photo tabs_1_zps4f79621a.gif photo tabs_2_zpsca71e45f.gif photo tabs_3_zps8acd793a.gif photo tabs_4_zps93c2215c.gif photo tabs_5_zpsf37fabd6.gif

Thursday, September 22, 2016 Couldn't Really Care Less

To be clear, I have no problem with people needing help to clean their house.  
My problem is with the way this ad  "others" people in positions of service by:

1) appealing to consumers basic desire for happiness and free time and then
2) implying that their target audience is white (stock image of the blonde woman with her child) and entitled to those basic desires ("get that time back"). Then
3) by juxtaposition, suggesting the housekeeper's free time is "supposed" to be full of cleaning and that they are *not* entitled to that free time, because their *clients* are the ones who are entitled to it. Which is why clients pay housekeepers to service them.
Since housekeepers usually cannot "get more quality time" by hiring someone, this implies that those who do not have the extra money for that service simply don't need that "quality time".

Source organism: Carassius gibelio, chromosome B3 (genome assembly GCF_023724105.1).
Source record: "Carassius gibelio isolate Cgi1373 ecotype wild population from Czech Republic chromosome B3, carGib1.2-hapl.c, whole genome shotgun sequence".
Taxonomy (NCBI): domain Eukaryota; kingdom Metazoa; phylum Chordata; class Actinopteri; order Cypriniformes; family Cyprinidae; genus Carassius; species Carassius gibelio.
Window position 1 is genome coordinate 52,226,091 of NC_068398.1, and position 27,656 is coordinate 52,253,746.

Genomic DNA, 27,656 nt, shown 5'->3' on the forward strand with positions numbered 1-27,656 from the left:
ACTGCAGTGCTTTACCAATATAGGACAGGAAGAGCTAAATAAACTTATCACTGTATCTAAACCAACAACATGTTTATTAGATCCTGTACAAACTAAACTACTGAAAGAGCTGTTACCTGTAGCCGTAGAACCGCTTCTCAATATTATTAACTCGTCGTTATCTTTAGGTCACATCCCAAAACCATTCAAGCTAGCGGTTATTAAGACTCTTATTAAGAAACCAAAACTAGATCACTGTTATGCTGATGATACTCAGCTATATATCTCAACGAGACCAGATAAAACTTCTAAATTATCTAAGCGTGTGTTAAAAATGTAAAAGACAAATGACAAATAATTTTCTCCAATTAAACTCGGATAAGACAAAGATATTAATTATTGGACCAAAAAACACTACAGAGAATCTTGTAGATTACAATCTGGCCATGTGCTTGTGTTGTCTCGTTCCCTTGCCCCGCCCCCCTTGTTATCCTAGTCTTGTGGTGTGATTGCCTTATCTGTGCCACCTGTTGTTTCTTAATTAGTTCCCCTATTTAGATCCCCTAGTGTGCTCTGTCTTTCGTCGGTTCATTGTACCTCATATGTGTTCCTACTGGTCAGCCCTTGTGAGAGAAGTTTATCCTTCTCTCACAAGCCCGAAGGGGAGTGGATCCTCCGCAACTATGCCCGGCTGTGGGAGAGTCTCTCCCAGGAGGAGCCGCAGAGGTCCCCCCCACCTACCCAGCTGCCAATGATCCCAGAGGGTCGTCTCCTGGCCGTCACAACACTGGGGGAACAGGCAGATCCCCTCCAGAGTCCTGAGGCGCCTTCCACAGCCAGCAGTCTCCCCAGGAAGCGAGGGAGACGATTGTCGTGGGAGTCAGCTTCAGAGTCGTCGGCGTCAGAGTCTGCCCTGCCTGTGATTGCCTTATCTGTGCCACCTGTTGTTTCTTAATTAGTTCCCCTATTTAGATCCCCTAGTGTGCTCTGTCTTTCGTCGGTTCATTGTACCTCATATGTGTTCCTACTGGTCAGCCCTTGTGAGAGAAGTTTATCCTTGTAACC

This creates a hierarchy within the ad's premise:
-You (client) have money but no extra time to be happy.
-Pay a someone else to do it, so you can be happy.
-that someone else *IS* the solution to this problem, so who can that someone call for assistance in order to get time back and "be happy"?
-That's not really any of your concern. It's not as important as your free time. You deserve free time because you have the money to pay for this service.

The fault is with the ad for equating money with deserving happiness. Obviously it's an ad strategy as old as time (buy our thing; be happy!), but in this case, the message of the ad comes at the cost of service workers' humanity.

No comments:

Post a Comment